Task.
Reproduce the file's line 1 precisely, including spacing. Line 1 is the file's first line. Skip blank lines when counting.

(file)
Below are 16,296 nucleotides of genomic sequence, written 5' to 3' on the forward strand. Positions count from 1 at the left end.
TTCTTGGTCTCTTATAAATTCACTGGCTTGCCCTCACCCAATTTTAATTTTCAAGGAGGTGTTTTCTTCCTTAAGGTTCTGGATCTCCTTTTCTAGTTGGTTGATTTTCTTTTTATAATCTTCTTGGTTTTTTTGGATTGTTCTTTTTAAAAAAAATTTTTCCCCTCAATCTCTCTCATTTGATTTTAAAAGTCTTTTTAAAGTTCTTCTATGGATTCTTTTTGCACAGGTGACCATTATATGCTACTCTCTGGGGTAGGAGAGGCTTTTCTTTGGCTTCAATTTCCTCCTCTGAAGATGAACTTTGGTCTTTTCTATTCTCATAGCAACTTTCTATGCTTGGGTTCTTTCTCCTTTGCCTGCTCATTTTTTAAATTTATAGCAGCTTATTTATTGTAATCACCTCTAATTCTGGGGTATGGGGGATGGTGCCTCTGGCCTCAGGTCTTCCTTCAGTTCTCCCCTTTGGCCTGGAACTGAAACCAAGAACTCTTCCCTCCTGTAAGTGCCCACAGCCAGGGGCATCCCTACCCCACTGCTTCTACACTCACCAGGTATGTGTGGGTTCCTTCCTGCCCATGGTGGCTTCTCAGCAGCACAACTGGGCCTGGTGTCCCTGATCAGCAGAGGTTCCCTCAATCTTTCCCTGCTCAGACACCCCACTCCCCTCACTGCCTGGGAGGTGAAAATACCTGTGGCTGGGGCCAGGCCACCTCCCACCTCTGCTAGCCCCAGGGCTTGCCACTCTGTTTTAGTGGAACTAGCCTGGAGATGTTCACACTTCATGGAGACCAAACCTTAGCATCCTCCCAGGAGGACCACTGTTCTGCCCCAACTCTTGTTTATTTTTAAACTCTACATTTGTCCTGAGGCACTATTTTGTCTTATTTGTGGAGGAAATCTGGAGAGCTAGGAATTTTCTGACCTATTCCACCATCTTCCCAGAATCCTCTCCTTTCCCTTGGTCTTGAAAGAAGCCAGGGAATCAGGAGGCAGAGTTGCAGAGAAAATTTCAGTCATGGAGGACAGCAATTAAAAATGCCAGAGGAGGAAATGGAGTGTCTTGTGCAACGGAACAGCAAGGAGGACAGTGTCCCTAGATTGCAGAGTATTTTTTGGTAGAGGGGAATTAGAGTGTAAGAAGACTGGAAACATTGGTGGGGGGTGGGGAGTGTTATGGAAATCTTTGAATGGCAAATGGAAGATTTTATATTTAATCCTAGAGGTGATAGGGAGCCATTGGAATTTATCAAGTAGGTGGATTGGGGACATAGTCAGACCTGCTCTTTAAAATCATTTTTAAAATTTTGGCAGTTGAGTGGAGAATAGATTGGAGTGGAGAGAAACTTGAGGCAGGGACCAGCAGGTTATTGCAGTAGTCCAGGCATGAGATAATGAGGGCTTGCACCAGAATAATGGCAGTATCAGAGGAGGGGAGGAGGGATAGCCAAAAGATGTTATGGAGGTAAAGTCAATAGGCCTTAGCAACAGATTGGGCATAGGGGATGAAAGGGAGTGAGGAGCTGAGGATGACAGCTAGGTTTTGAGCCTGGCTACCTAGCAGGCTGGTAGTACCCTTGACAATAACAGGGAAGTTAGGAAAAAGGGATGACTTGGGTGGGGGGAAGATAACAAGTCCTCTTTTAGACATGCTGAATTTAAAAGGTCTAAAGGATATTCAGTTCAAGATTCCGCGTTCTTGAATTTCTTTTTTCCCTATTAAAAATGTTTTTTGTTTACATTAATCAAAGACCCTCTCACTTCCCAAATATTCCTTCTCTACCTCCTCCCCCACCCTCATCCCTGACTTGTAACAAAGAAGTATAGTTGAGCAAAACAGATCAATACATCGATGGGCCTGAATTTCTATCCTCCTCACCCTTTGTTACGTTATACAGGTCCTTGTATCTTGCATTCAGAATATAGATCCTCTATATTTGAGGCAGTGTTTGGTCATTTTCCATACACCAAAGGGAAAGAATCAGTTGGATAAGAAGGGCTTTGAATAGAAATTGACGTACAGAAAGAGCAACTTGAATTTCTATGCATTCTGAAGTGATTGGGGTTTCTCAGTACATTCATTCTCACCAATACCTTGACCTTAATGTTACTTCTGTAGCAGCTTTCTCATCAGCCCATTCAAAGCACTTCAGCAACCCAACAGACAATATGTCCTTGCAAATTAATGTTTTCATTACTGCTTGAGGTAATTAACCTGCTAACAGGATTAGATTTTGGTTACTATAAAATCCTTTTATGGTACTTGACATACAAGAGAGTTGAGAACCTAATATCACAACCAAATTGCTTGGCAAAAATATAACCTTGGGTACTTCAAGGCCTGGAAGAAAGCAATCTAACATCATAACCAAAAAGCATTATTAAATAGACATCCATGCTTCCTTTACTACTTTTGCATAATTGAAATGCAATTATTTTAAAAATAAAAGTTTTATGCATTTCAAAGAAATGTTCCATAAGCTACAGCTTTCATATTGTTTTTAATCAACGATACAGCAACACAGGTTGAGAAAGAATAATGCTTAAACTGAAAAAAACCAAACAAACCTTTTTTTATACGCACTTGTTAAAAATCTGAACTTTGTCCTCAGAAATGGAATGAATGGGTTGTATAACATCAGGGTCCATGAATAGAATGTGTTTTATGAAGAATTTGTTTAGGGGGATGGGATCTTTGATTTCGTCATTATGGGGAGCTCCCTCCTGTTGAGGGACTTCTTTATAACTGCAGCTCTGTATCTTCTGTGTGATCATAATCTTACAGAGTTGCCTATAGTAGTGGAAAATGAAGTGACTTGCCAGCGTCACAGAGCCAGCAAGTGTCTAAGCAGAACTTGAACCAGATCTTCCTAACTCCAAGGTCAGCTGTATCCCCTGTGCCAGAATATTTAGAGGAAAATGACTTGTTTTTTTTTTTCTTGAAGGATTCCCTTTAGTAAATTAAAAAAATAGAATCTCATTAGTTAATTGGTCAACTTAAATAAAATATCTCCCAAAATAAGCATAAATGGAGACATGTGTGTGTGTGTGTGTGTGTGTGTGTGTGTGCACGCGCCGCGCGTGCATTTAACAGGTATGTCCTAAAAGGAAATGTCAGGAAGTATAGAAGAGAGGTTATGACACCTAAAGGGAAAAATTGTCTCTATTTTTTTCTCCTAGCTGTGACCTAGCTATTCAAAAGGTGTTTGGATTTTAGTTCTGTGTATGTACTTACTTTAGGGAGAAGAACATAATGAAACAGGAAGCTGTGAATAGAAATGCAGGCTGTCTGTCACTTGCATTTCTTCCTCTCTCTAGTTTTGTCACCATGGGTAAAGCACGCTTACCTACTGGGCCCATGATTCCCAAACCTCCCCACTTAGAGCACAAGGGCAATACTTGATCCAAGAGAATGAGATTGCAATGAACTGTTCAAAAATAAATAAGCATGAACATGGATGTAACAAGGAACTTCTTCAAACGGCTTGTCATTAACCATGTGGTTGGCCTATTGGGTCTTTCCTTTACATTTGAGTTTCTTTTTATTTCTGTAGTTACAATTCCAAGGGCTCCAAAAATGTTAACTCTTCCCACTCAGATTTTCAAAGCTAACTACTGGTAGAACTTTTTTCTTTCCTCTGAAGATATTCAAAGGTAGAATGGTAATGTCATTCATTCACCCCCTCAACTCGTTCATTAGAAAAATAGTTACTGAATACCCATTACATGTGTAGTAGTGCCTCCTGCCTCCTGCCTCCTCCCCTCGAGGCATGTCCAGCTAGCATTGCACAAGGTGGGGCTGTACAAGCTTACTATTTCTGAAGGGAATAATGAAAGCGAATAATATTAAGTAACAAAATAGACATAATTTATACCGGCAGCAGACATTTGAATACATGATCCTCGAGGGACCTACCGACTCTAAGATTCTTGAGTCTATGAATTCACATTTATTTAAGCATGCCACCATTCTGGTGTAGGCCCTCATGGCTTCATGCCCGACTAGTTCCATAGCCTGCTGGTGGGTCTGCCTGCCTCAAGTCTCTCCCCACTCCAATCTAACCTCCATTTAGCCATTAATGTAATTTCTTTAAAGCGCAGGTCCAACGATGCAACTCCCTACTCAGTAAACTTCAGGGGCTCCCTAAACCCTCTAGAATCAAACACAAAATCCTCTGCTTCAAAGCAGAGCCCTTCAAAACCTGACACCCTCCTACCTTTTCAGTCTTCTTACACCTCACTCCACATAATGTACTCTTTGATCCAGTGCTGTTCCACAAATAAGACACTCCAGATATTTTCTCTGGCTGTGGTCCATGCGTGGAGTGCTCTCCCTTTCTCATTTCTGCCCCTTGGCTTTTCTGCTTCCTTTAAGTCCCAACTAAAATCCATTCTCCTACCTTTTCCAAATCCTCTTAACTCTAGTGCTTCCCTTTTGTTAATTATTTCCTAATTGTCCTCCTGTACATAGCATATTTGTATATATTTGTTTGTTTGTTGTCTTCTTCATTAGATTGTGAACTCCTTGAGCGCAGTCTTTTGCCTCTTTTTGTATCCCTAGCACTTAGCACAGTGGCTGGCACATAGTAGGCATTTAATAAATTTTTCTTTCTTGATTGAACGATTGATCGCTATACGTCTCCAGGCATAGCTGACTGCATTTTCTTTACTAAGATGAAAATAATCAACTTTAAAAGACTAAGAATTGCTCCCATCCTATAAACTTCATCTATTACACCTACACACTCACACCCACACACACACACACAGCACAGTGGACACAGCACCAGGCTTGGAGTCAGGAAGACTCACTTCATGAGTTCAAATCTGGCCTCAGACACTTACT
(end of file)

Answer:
Below are 16,296 nucleotides of genomic sequence, written 5' to 3' on the forward strand. Positions count from 1 at the left end.